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How I keep and breed my Turkistan Roaches

I have been keeping Turkistan Roaches for about 18 months, this article is for other newbies as a referrence to keeping and breeding them.

By Philip B from Derbyshire on Friday 21st September 2007

Before I start - I'd like to explain that I am not an expert in keeping Turkistan Roaches, or any other cockroaches. I first got them as a bit of a hobby, I knew cockroaches were easy to breed and I thought that these would be ideal to feed to my Praying Mantids.

The fact that "they don't climb" first attracted me to this species.

How I keep Turkistan Roaches

I keep my Turkistan Roach culture in a Storage Tub/Bin - it's a shallow clear plastic tub (you can buy these from most home stores). Although you can get various sizes; mine are about 2ft x 1.5ft and about 0.5ft deep.

Tip: before you buy; check that they are smooth - some have textured corners that the Hatchlings can climb up.

In the storage tub, I've opted for some substrate - it's some soil about half inch deep (I think looks better). I have a couple of pieces of cork bark for them to hide under.

Temperature is an important factor for your Turkistan Roaches, I found the warmer they are the quicker they grow and breed. They are kept in a warm room - but a heat mat would just be as good (85 to 95 degrees).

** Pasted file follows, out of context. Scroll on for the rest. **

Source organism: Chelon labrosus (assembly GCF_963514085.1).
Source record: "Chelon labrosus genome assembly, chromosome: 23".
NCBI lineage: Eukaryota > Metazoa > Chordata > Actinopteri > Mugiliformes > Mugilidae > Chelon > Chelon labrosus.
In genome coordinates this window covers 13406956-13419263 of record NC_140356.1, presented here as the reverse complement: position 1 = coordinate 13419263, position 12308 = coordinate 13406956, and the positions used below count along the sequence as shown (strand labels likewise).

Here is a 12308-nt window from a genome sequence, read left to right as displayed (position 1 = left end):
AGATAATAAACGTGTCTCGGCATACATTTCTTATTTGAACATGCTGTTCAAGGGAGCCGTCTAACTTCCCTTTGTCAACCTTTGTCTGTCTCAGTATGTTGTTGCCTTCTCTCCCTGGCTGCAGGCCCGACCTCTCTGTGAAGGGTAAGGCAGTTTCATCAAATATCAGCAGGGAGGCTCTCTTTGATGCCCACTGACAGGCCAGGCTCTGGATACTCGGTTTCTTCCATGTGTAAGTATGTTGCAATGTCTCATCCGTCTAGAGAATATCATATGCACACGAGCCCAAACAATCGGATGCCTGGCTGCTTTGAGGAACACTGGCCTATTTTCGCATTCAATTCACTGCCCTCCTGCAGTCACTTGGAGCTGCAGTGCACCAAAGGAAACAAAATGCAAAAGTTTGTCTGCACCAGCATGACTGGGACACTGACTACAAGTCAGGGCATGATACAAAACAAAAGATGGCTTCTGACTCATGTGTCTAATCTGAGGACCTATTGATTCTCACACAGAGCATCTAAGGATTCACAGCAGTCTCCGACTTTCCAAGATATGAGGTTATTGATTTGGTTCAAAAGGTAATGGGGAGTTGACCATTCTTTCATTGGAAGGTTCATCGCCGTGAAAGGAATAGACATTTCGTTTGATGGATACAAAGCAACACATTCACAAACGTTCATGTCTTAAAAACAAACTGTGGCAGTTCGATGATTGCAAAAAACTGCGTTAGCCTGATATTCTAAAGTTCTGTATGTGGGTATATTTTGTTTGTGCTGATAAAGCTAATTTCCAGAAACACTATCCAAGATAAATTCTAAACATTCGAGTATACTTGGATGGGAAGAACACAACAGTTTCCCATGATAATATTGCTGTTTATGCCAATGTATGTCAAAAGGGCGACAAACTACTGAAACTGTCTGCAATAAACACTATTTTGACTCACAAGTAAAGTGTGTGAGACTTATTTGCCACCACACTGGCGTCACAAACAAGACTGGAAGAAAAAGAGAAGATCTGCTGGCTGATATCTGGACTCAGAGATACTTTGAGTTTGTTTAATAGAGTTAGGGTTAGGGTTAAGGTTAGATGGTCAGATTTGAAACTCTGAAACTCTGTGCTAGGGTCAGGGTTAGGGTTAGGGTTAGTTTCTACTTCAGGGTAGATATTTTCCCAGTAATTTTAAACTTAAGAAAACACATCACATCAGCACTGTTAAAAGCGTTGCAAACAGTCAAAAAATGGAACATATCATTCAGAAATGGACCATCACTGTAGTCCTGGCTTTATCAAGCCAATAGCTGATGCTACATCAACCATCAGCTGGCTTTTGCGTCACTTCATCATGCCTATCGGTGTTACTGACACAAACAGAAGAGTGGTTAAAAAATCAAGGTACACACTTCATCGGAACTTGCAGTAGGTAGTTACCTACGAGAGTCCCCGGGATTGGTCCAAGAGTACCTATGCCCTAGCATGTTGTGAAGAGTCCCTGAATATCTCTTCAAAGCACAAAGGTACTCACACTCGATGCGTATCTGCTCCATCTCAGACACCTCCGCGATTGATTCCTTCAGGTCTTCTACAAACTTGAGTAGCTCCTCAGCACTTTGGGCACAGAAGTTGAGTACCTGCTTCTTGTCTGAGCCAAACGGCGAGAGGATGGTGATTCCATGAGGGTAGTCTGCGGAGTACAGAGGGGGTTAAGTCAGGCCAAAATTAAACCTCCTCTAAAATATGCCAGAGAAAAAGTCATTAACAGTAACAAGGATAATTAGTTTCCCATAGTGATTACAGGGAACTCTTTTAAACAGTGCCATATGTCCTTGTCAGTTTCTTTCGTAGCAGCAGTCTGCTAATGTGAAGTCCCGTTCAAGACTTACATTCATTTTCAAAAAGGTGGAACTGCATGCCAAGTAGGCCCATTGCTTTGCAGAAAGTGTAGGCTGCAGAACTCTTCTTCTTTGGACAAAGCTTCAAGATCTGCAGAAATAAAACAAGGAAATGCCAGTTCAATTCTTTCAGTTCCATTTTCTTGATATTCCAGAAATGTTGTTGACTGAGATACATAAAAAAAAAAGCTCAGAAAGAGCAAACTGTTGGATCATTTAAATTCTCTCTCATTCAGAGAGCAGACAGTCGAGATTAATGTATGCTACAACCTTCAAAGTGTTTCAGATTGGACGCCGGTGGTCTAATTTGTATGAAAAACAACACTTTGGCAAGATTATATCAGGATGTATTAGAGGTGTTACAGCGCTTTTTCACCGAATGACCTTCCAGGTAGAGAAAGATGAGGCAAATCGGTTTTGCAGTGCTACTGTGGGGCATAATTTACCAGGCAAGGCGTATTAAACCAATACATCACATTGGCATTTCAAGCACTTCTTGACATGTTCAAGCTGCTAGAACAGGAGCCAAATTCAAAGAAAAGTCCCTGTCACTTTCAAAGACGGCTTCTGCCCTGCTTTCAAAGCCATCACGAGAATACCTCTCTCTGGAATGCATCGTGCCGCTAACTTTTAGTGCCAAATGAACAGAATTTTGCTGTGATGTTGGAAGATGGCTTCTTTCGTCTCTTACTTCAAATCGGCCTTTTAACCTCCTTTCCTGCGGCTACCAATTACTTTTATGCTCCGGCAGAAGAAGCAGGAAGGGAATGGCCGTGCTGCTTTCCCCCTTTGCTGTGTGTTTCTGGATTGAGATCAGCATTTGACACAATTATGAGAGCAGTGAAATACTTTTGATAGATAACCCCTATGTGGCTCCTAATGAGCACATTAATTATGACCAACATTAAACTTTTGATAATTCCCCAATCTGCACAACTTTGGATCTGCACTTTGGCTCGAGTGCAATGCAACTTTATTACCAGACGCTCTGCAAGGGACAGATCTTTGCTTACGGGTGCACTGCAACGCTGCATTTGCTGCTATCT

Tip: If you notice your young Turkistan Roaches are dying or having trouble shedding, it's probably because it's not humid enough. In the summer I put wet kitchen roll on the cork bark.

What I feed Turkistan Roaches

I have a "dry" corner - which I put bits of dry breakfast cereal and cat biscuits. Although, the Roaches do tend to pick up food and take it under the cork bark to eat.

I give them fresh fruit and veg a couple of times a week (usually off cuts of what we have had for lunch, carrot peelings from Sunday dinner, apple cores, banana skins etc).

Tip: Put any fresh fruit or veg in the centre of tub, "if" mould develops it won't attach to the side of the tub - providing a hand escape route (a rouge cherry tomato caught me out once).

When starting my culture; I used to have "left overs" - which attracted fruit flies - but now, the culture is huge they eat the lot (probably the fruit fly egg, as they haven't been any flies for about a 9 months).

Tip: When removing old food, check for hatchlings and eggs hidden away before you dispose.

Breeding Turkistan Roaches

I noticed they breed/lay more in the summer; you can't miss the egg cases - you'll notice the females lay them over a couple of days. You can clearly see them hanging out of their behind.

They seem to lay them where there is food, however this could just be a coincidence - as this could just be where they spend most of their time.

I'm not sure how long they take to hatch - but when they do each one will give you about 12 nymphs. From nymph to adult take approx 3-5 months.

Males have wings, and they are escape artists - I've never seen one fly - but they must jump and flutter because the can escape. I cover my tub when it has males in - I give them a few weeks, but they are the first I use as feeders. I believe that once a female is mated she can have several fertile egg cases.

Use your judgement on when to split - but when it looks like you've got too many in one tub, nip to the shop buy another set up ...and you're ready to go!

I started off with about 20, I now have thousands (in several tubs).

  • Keep them warm (85 - 95 degrees)
  • Make sure they are humid enough (look out for fatalities when shedding as an indicator).
  • Feed well (mixture of dry and fresh fruit/veg)
  • Buy a Turkistan Roach Starter Kit!